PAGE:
The average resident of the Los Angeles-Long Beach-Anaheim metro area spends 30.0 minutes commuting to work, longer than both the national average of 26.4 minutes and the statewide average of 28.9 minutes. Los Angeles residents have the fifth longest commute of any metro area in California.
Two of the main factors that determine commute time are the distance to be traveled and traffic congestion. In large, dense cities, commuters likely travel longer distances from home to work and do so at slower speeds.
Metropolitan areas often consist of a core principal city with strong economic and social ties to their surrounding regions. The more concentrated a metropolitan area population is within its principal city, the less time residents spend commuting to work. Nationwide, 38.3% of metro area residents live within their principal city, and the remaining 61.7% in surrounding communities. An estimated 52.5% of Los Angeles-Long Beach-Anaheim residents live in the city of Los Angeles, a larger share than the national figure.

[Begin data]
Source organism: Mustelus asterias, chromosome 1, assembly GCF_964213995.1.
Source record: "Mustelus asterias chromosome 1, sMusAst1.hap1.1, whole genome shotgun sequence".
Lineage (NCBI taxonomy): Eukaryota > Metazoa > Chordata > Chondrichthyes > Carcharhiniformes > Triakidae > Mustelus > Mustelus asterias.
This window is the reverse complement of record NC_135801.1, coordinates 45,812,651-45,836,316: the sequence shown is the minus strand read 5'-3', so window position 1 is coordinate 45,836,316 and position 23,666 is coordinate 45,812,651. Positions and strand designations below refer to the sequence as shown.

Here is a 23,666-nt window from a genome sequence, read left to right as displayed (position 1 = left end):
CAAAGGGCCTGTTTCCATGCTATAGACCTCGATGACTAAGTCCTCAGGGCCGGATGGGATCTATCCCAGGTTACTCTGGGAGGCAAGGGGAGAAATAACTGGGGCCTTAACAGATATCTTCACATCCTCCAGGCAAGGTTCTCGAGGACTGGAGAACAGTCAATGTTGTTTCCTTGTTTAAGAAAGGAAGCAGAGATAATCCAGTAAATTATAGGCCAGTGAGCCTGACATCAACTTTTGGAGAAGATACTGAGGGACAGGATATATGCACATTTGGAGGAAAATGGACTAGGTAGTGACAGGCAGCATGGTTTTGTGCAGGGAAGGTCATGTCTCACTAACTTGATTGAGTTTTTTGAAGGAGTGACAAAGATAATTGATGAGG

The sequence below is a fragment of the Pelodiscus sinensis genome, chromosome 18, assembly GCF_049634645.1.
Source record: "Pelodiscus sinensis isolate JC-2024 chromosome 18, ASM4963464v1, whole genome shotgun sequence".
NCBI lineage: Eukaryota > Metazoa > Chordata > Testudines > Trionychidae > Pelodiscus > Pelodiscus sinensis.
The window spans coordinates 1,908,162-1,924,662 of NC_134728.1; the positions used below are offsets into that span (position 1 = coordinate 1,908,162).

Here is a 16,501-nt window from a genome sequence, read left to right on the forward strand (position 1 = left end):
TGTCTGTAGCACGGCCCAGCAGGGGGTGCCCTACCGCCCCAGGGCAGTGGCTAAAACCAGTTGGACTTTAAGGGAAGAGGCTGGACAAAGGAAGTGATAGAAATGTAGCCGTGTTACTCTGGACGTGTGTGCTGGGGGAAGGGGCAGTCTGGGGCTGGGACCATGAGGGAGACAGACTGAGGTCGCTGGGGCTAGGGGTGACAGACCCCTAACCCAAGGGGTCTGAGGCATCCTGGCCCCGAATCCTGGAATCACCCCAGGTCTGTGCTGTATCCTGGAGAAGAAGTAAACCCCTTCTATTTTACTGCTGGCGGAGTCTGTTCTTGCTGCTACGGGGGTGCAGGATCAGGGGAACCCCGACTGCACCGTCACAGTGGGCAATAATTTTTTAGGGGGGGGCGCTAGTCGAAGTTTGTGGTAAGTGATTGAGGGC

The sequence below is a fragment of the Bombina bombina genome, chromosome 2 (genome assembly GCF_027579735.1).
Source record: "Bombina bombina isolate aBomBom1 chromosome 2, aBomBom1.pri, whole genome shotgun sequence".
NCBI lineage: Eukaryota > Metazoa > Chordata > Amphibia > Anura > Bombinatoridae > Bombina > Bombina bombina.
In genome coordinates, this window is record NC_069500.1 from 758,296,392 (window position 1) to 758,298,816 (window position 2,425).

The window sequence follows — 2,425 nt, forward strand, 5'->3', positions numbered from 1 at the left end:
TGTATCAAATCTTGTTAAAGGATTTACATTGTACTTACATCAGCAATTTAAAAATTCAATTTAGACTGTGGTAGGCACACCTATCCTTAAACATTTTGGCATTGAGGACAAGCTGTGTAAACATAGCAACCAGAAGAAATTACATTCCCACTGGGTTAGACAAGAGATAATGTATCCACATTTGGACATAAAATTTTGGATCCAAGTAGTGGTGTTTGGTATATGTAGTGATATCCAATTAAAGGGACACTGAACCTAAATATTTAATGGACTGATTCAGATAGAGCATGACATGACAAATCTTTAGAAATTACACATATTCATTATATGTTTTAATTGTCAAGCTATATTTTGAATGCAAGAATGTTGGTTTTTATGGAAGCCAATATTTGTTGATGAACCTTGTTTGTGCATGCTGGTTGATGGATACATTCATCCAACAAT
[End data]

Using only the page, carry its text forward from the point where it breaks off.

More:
One indication of a good transit system is an economically diverse ridership. If ridership in a metropolitan area is primarily just low-income residents, the system is less likely to operate smoothly or be maintained well. In Los Angeles, the typical public transit commuter earns $17,680 a year, roughly 48% of the $36,695 median earnings of commuters who drive to work alone in the metro area. Nationwide, the median earnings for public transit commuters is 89% that of workers who commute in a car, truck, or van alone.
|Rank||Metro Area||Commute Time|
|8||Atlanta-Sandy Springs-Roswell, GA||31.3|
|5||Riverside-San Bernardino-Ontario, CA||31.9|
|4||San Francisco-Oakland-Hayward, CA||33.2|
|2||New York-Newark-Jersey City, NY-NJ-PA||36.3|
|1||East Stroudsburg, PA||39.6|